Transport

Background:

Canadian legislation allows pigs, chickens, horses and other monogastric animals to be transported for up to 36 hours with no food, water or rest. Cattle, sheep, goats and other ruminants may be transported for up to 52 hours without food, water or rest.

Transport regulations allow the use of electric prods, stating only that they must not be applied to the face or genitals. Untrained livestock drivers routinely rely on the electric prods and regularly apply them to the faces and genitals of animals. Such violations regularly go unpunished. 

“Humane” transport legislation also allows ill, injured and pregnant animals to be transported if the ride is not expected to cause “undue suffering”. Our inspectors routinely document badly injured animals on transport.

Crates and trailers are also routinely overcrowded – by as many as 4,000 birds!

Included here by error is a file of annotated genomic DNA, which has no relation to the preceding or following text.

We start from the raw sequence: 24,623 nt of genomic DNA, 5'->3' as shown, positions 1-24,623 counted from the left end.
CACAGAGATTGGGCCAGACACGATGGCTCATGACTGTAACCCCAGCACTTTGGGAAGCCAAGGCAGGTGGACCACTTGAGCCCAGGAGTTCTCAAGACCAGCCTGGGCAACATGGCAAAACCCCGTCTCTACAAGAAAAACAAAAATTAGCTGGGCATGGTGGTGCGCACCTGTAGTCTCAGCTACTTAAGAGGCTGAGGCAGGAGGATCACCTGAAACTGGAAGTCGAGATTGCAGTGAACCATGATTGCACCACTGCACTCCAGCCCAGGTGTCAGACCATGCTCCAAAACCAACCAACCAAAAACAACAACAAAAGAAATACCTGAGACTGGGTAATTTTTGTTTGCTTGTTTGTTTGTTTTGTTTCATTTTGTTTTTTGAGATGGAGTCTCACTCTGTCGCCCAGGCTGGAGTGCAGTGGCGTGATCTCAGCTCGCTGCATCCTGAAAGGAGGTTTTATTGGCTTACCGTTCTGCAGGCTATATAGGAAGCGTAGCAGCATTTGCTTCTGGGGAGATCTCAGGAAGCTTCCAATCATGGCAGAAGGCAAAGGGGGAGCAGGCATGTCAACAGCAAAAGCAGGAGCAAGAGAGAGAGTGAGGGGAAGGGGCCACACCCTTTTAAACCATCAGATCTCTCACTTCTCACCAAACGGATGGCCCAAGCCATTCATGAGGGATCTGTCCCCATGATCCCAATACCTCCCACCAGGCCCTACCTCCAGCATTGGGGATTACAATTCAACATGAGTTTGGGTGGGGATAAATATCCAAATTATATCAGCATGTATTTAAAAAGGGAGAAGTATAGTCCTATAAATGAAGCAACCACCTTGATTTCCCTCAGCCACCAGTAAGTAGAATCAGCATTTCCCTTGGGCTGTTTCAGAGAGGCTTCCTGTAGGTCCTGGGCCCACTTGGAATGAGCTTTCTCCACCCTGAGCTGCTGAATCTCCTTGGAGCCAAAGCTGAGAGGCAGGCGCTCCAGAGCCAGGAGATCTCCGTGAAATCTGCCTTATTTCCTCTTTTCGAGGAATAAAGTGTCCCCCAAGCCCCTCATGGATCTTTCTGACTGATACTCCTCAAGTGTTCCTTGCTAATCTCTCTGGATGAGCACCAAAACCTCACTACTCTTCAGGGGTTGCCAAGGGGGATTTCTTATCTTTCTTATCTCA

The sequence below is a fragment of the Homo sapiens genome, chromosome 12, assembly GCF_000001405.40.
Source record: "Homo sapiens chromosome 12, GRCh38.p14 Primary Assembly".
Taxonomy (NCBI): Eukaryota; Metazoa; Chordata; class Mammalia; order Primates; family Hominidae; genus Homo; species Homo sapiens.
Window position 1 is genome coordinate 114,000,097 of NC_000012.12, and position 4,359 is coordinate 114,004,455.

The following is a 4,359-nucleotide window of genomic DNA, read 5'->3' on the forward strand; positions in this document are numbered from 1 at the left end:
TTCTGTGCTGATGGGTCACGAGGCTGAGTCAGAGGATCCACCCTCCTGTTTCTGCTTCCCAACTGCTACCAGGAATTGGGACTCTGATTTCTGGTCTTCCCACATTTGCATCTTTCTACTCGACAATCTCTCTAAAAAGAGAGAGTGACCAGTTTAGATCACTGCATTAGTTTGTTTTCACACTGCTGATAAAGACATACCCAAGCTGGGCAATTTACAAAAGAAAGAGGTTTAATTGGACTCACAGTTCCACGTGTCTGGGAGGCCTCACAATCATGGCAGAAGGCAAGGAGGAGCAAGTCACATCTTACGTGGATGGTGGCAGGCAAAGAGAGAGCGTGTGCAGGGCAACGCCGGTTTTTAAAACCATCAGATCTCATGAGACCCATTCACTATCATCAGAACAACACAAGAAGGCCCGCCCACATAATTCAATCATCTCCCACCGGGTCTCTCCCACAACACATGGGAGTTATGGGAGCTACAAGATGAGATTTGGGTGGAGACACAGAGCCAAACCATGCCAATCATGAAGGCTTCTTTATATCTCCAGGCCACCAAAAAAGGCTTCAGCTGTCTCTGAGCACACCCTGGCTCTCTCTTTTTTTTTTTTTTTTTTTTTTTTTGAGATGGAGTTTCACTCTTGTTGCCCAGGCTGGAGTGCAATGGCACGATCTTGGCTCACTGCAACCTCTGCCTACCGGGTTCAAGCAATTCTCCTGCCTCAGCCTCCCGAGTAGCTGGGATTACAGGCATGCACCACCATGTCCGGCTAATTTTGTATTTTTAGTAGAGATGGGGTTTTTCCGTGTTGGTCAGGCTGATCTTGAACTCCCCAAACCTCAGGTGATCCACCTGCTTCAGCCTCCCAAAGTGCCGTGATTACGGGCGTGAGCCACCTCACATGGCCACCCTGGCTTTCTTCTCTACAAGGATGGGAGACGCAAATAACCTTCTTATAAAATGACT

CETFA has extensively documented transport conditions for farmed animals, as well as loading and unloading procedures. Watch for example: Transport of slaughter-bound pigs in Canada,Laming mastitis cows being loaded, Loading of turkeys for Granny’s in MB, Overuse of electric prods on pigs Part I and Part II, Granny’s poultry violations update, Get cracking cruelty exposed and The need for dedicated livestock lanes at Borders.

For additional information, read CETFA’s co-authored report, The Need for Change: A Report on Canada’s Inadequate Transport of Animals Regulations and view our factsheet Cull animals suffer during long-distance transport in Canada.

CETFA is working towards:

  • A decrease in the maximum length of animal transport.
  • Mandatory on-board watering systems and forced ventilation systems in trailers.
  • Mandatory driver training.
  • A ban on the use of electric prods.
  • An effective, dissuasive and proportionate sanctioning system with inspections on the roads, at borders and at slaughterhouses.
Pigs overcrowded on transport truck.

Pigs overcrowded on transport truck.

Overloaded, untarped turkeys en route to slaughter.

Overloaded, untarped turkeys en route to slaughter.

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